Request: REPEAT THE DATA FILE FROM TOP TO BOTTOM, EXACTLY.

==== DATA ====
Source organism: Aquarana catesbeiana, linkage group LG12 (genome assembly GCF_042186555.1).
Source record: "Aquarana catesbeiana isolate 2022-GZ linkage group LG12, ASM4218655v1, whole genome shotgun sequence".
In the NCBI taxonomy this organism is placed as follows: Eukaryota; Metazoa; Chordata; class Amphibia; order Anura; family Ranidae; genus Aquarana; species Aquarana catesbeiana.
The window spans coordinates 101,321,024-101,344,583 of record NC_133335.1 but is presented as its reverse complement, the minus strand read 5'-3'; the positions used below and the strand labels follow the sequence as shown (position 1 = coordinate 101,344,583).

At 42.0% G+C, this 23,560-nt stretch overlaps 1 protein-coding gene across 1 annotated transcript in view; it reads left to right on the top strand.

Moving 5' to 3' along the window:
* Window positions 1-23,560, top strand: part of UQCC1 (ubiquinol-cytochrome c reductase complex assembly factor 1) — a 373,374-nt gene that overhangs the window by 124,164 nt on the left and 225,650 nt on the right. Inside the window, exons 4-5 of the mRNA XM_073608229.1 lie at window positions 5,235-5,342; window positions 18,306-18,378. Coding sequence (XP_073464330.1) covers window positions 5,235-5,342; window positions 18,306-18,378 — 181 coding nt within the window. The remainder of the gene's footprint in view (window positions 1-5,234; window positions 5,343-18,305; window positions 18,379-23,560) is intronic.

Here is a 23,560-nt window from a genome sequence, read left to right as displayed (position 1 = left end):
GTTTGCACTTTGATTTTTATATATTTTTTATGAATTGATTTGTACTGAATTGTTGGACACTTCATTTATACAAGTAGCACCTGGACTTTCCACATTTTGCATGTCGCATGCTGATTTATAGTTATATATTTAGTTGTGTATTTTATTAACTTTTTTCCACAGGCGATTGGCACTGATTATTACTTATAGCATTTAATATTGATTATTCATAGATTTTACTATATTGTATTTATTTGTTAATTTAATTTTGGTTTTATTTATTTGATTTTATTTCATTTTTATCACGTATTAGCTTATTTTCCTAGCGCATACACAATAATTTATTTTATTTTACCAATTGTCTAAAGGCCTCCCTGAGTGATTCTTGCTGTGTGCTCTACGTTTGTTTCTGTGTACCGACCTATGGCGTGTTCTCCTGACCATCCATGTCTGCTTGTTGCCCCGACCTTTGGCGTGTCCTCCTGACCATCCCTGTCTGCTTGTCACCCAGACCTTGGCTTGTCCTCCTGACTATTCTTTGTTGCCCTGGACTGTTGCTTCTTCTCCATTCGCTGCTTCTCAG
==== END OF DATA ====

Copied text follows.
Source organism: Aquarana catesbeiana, linkage group LG12 (genome assembly GCF_042186555.1).
Source record: "Aquarana catesbeiana isolate 2022-GZ linkage group LG12, ASM4218655v1, whole genome shotgun sequence".
In the NCBI taxonomy this organism is placed as follows: Eukaryota; Metazoa; Chordata; class Amphibia; order Anura; family Ranidae; genus Aquarana; species Aquarana catesbeiana.
The window spans coordinates 101,321,024-101,344,583 of record NC_133335.1 but is presented as its reverse complement, the minus strand read 5'-3'; the positions used below and the strand labels follow the sequence as shown (position 1 = coordinate 101,344,583).

At 42.0% G+C, this 23,560-nt stretch overlaps 1 protein-coding gene across 1 annotated transcript in view; it reads left to right on the top strand.

Moving 5' to 3' along the window:
* Window positions 1-23,560, top strand: part of UQCC1 (ubiquinol-cytochrome c reductase complex assembly factor 1) — a 373,374-nt gene that overhangs the window by 124,164 nt on the left and 225,650 nt on the right. Inside the window, exons 4-5 of the mRNA XM_073608229.1 lie at window positions 5,235-5,342; window positions 18,306-18,378. Coding sequence (XP_073464330.1) covers window positions 5,235-5,342; window positions 18,306-18,378 — 181 coding nt within the window. The remainder of the gene's footprint in view (window positions 1-5,234; window positions 5,343-18,305; window positions 18,379-23,560) is intronic.

Here is a 23,560-nt window from a genome sequence, read left to right as displayed (position 1 = left end):
GTTTGCACTTTGATTTTTATATATTTTTTATGAATTGATTTGTACTGAATTGTTGGACACTTCATTTATACAAGTAGCACCTGGACTTTCCACATTTTGCATGTCGCATGCTGATTTATAGTTATATATTTAGTTGTGTATTTTATTAACTTTTTTCCACAGGCGATTGGCACTGATTATTACTTATAGCATTTAATATTGATTATTCATAGATTTTACTATATTGTATTTATTTGTTAATTTAATTTTGGTTTTATTTATTTGATTTTATTTCATTTTTATCACGTATTAGCTTATTTTCCTAGCGCATACACAATAATTTATTTTATTTTACCAATTGTCTAAAGGCCTCCCTGAGTGATTCTTGCTGTGTGCTCTACGTTTGTTTCTGTGTACCGACCTATGGCGTGTTCTCCTGACCATCCATGTCTGCTTGTTGCCCCGACCTTTGGCGTGTCCTCCTGACCATCCCTGTCTGCTTGTCACCCAGACCTTGGCTTGTCCTCCTGACTATTCTTTGTTGCCCTGGACTGTTGCTTCTTCTCCATTCGCTGCTTCTCAG